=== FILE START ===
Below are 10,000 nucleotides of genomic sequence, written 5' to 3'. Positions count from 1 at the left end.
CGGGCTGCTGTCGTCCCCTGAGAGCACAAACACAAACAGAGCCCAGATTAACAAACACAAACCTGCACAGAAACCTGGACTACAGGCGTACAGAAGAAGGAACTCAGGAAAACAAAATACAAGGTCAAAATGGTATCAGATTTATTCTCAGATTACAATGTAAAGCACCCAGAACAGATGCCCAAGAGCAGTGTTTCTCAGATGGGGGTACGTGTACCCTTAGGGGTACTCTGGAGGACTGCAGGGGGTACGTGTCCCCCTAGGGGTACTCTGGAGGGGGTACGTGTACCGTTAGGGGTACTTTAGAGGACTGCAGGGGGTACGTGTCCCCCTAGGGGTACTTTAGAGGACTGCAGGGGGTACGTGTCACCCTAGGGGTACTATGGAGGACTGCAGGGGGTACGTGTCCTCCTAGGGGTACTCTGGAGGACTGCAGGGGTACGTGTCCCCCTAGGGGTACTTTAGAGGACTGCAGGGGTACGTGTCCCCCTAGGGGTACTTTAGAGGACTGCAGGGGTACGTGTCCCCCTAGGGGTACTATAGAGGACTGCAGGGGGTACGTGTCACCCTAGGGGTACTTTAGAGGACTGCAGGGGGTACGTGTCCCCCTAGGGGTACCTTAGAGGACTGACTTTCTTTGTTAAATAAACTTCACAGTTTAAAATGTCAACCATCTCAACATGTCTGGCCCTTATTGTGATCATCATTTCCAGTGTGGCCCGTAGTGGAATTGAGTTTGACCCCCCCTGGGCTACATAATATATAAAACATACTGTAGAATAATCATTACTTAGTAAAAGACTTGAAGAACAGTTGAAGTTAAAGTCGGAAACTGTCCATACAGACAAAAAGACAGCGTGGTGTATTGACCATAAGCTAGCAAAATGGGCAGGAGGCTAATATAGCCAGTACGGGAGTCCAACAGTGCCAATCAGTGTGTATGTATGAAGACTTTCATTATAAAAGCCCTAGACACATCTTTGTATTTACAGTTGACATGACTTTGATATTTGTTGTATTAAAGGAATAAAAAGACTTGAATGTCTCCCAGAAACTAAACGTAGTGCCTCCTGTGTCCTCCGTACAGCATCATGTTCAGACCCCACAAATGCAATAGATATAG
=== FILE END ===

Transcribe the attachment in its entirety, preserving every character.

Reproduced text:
Below are 10,000 nucleotides of genomic sequence, written 5' to 3'. Positions count from 1 at the left end.
CGGGCTGCTGTCGTCCCCTGAGAGCACAAACACAAACAGAGCCCAGATTAACAAACACAAACCTGCACAGAAACCTGGACTACAGGCGTACAGAAGAAGGAACTCAGGAAAACAAAATACAAGGTCAAAATGGTATCAGATTTATTCTCAGATTACAATGTAAAGCACCCAGAACAGATGCCCAAGAGCAGTGTTTCTCAGATGGGGGTACGTGTACCCTTAGGGGTACTCTGGAGGACTGCAGGGGGTACGTGTCCCCCTAGGGGTACTCTGGAGGGGGTACGTGTACCGTTAGGGGTACTTTAGAGGACTGCAGGGGGTACGTGTCCCCCTAGGGGTACTTTAGAGGACTGCAGGGGGTACGTGTCACCCTAGGGGTACTATGGAGGACTGCAGGGGGTACGTGTCCTCCTAGGGGTACTCTGGAGGACTGCAGGGGTACGTGTCCCCCTAGGGGTACTTTAGAGGACTGCAGGGGTACGTGTCCCCCTAGGGGTACTTTAGAGGACTGCAGGGGTACGTGTCCCCCTAGGGGTACTATAGAGGACTGCAGGGGGTACGTGTCACCCTAGGGGTACTTTAGAGGACTGCAGGGGGTACGTGTCCCCCTAGGGGTACCTTAGAGGACTGACTTTCTTTGTTAAATAAACTTCACAGTTTAAAATGTCAACCATCTCAACATGTCTGGCCCTTATTGTGATCATCATTTCCAGTGTGGCCCGTAGTGGAATTGAGTTTGACCCCCCCTGGGCTACATAATATATAAAACATACTGTAGAATAATCATTACTTAGTAAAAGACTTGAAGAACAGTTGAAGTTAAAGTCGGAAACTGTCCATACAGACAAAAAGACAGCGTGGTGTATTGACCATAAGCTAGCAAAATGGGCAGGAGGCTAATATAGCCAGTACGGGAGTCCAACAGTGCCAATCAGTGTGTATGTATGAAGACTTTCATTATAAAAGCCCTAGACACATCTTTGTATTTACAGTTGACATGACTTTGATATTTGTTGTATTAAAGGAATAAAAAGACTTGAATGTCTCCCAGAAACTAAACGTAGTGCCTCCTGTGTCCTCCGTACAGCATCATGTTCAGACCCCACAAATGCAATAGATATAG